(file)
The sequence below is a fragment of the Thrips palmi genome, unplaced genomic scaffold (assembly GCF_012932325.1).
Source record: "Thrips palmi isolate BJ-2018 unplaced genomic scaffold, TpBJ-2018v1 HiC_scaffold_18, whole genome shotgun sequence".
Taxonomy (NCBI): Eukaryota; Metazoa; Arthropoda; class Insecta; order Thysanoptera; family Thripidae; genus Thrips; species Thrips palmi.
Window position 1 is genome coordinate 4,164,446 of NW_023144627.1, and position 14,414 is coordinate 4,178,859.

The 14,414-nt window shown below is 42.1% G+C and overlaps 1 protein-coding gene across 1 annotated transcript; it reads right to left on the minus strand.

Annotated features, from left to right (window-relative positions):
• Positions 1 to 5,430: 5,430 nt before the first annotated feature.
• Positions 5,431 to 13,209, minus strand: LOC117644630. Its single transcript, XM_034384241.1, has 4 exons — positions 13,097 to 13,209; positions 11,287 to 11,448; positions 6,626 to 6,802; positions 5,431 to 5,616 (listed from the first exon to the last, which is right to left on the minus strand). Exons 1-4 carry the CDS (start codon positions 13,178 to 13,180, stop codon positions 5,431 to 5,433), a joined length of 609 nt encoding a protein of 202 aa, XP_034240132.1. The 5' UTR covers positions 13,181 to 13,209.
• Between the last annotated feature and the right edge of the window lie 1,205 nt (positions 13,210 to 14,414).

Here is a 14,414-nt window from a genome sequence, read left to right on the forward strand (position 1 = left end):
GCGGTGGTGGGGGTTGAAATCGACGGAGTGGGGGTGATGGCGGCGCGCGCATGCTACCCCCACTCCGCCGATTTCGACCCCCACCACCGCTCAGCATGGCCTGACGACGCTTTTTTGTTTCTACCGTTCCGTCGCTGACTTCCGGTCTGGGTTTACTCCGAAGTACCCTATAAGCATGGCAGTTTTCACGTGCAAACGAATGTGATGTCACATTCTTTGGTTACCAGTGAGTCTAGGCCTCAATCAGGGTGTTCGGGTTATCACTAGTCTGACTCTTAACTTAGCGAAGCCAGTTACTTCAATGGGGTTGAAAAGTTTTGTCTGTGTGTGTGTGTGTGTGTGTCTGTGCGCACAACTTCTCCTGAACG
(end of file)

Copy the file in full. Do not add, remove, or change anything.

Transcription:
The sequence below is a fragment of the Thrips palmi genome, unplaced genomic scaffold (assembly GCF_012932325.1).
Source record: "Thrips palmi isolate BJ-2018 unplaced genomic scaffold, TpBJ-2018v1 HiC_scaffold_18, whole genome shotgun sequence".
Taxonomy (NCBI): Eukaryota; Metazoa; Arthropoda; class Insecta; order Thysanoptera; family Thripidae; genus Thrips; species Thrips palmi.
Window position 1 is genome coordinate 4,164,446 of NW_023144627.1, and position 14,414 is coordinate 4,178,859.

The 14,414-nt window shown below is 42.1% G+C and overlaps 1 protein-coding gene across 1 annotated transcript; it reads right to left on the minus strand.

Annotated features, from left to right (window-relative positions):
• Positions 1 to 5,430: 5,430 nt before the first annotated feature.
• Positions 5,431 to 13,209, minus strand: LOC117644630. Its single transcript, XM_034384241.1, has 4 exons — positions 13,097 to 13,209; positions 11,287 to 11,448; positions 6,626 to 6,802; positions 5,431 to 5,616 (listed from the first exon to the last, which is right to left on the minus strand). Exons 1-4 carry the CDS (start codon positions 13,178 to 13,180, stop codon positions 5,431 to 5,433), a joined length of 609 nt encoding a protein of 202 aa, XP_034240132.1. The 5' UTR covers positions 13,181 to 13,209.
• Between the last annotated feature and the right edge of the window lie 1,205 nt (positions 13,210 to 14,414).

Here is a 14,414-nt window from a genome sequence, read left to right on the forward strand (position 1 = left end):
GCGGTGGTGGGGGTTGAAATCGACGGAGTGGGGGTGATGGCGGCGCGCGCATGCTACCCCCACTCCGCCGATTTCGACCCCCACCACCGCTCAGCATGGCCTGACGACGCTTTTTTGTTTCTACCGTTCCGTCGCTGACTTCCGGTCTGGGTTTACTCCGAAGTACCCTATAAGCATGGCAGTTTTCACGTGCAAACGAATGTGATGTCACATTCTTTGGTTACCAGTGAGTCTAGGCCTCAATCAGGGTGTTCGGGTTATCACTAGTCTGACTCTTAACTTAGCGAAGCCAGTTACTTCAATGGGGTTGAAAAGTTTTGTCTGTGTGTGTGTGTGTGTGTGTCTGTGCGCACAACTTCTCCTGAACG